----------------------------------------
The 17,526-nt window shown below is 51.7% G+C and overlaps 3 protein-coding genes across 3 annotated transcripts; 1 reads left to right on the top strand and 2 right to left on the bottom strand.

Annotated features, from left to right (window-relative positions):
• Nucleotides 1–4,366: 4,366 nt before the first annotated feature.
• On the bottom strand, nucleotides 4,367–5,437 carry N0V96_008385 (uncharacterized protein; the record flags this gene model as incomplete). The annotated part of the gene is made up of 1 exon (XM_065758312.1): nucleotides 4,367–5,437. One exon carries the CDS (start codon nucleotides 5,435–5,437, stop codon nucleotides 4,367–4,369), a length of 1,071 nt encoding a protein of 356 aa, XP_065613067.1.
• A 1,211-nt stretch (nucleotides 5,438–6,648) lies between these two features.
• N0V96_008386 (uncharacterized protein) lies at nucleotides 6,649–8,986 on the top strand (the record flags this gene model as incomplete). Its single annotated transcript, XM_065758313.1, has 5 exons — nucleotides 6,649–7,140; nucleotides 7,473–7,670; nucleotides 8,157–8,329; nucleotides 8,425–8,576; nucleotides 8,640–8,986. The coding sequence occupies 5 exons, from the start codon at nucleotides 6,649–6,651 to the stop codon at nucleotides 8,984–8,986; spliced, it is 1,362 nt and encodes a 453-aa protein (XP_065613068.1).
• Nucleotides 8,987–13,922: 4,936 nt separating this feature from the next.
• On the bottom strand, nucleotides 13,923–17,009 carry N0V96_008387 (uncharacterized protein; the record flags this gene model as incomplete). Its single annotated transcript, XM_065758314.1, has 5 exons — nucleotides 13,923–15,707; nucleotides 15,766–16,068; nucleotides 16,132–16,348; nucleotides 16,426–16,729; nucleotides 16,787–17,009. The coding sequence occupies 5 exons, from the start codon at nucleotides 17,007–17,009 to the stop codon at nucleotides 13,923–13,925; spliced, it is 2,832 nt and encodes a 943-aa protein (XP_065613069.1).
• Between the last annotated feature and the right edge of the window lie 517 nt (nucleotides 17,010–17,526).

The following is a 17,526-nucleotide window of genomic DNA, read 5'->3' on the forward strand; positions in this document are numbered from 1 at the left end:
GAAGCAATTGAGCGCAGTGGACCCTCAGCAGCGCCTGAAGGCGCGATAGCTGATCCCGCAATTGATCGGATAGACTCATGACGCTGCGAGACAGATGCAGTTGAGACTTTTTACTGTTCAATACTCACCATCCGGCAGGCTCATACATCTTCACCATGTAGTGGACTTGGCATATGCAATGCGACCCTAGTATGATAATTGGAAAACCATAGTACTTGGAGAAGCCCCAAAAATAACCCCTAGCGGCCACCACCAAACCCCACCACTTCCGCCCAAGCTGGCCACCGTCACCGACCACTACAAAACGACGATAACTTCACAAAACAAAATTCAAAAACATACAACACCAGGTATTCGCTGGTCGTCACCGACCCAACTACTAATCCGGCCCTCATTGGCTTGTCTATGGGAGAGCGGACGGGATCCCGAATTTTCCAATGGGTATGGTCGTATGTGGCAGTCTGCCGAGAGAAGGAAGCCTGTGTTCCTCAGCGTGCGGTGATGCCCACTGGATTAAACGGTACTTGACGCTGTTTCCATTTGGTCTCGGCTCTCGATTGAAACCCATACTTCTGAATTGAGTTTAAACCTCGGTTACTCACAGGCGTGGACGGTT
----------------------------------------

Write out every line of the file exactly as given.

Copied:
The 17,526-nt window shown below is 51.7% G+C and overlaps 3 protein-coding genes across 3 annotated transcripts; 1 reads left to right on the top strand and 2 right to left on the bottom strand.

Annotated features, from left to right (window-relative positions):
• Nucleotides 1–4,366: 4,366 nt before the first annotated feature.
• On the bottom strand, nucleotides 4,367–5,437 carry N0V96_008385 (uncharacterized protein; the record flags this gene model as incomplete). The annotated part of the gene is made up of 1 exon (XM_065758312.1): nucleotides 4,367–5,437. One exon carries the CDS (start codon nucleotides 5,435–5,437, stop codon nucleotides 4,367–4,369), a length of 1,071 nt encoding a protein of 356 aa, XP_065613067.1.
• A 1,211-nt stretch (nucleotides 5,438–6,648) lies between these two features.
• N0V96_008386 (uncharacterized protein) lies at nucleotides 6,649–8,986 on the top strand (the record flags this gene model as incomplete). Its single annotated transcript, XM_065758313.1, has 5 exons — nucleotides 6,649–7,140; nucleotides 7,473–7,670; nucleotides 8,157–8,329; nucleotides 8,425–8,576; nucleotides 8,640–8,986. The coding sequence occupies 5 exons, from the start codon at nucleotides 6,649–6,651 to the stop codon at nucleotides 8,984–8,986; spliced, it is 1,362 nt and encodes a 453-aa protein (XP_065613068.1).
• Nucleotides 8,987–13,922: 4,936 nt separating this feature from the next.
• On the bottom strand, nucleotides 13,923–17,009 carry N0V96_008387 (uncharacterized protein; the record flags this gene model as incomplete). Its single annotated transcript, XM_065758314.1, has 5 exons — nucleotides 13,923–15,707; nucleotides 15,766–16,068; nucleotides 16,132–16,348; nucleotides 16,426–16,729; nucleotides 16,787–17,009. The coding sequence occupies 5 exons, from the start codon at nucleotides 17,007–17,009 to the stop codon at nucleotides 13,923–13,925; spliced, it is 2,832 nt and encodes a 943-aa protein (XP_065613069.1).
• Between the last annotated feature and the right edge of the window lie 517 nt (nucleotides 17,010–17,526).

The following is a 17,526-nucleotide window of genomic DNA, read 5'->3' on the forward strand; positions in this document are numbered from 1 at the left end:
GAAGCAATTGAGCGCAGTGGACCCTCAGCAGCGCCTGAAGGCGCGATAGCTGATCCCGCAATTGATCGGATAGACTCATGACGCTGCGAGACAGATGCAGTTGAGACTTTTTACTGTTCAATACTCACCATCCGGCAGGCTCATACATCTTCACCATGTAGTGGACTTGGCATATGCAATGCGACCCTAGTATGATAATTGGAAAACCATAGTACTTGGAGAAGCCCCAAAAATAACCCCTAGCGGCCACCACCAAACCCCACCACTTCCGCCCAAGCTGGCCACCGTCACCGACCACTACAAAACGACGATAACTTCACAAAACAAAATTCAAAAACATACAACACCAGGTATTCGCTGGTCGTCACCGACCCAACTACTAATCCGGCCCTCATTGGCTTGTCTATGGGAGAGCGGACGGGATCCCGAATTTTCCAATGGGTATGGTCGTATGTGGCAGTCTGCCGAGAGAAGGAAGCCTGTGTTCCTCAGCGTGCGGTGATGCCCACTGGATTAAACGGTACTTGACGCTGTTTCCATTTGGTCTCGGCTCTCGATTGAAACCCATACTTCTGAATTGAGTTTAAACCTCGGTTACTCACAGGCGTGGACGGTT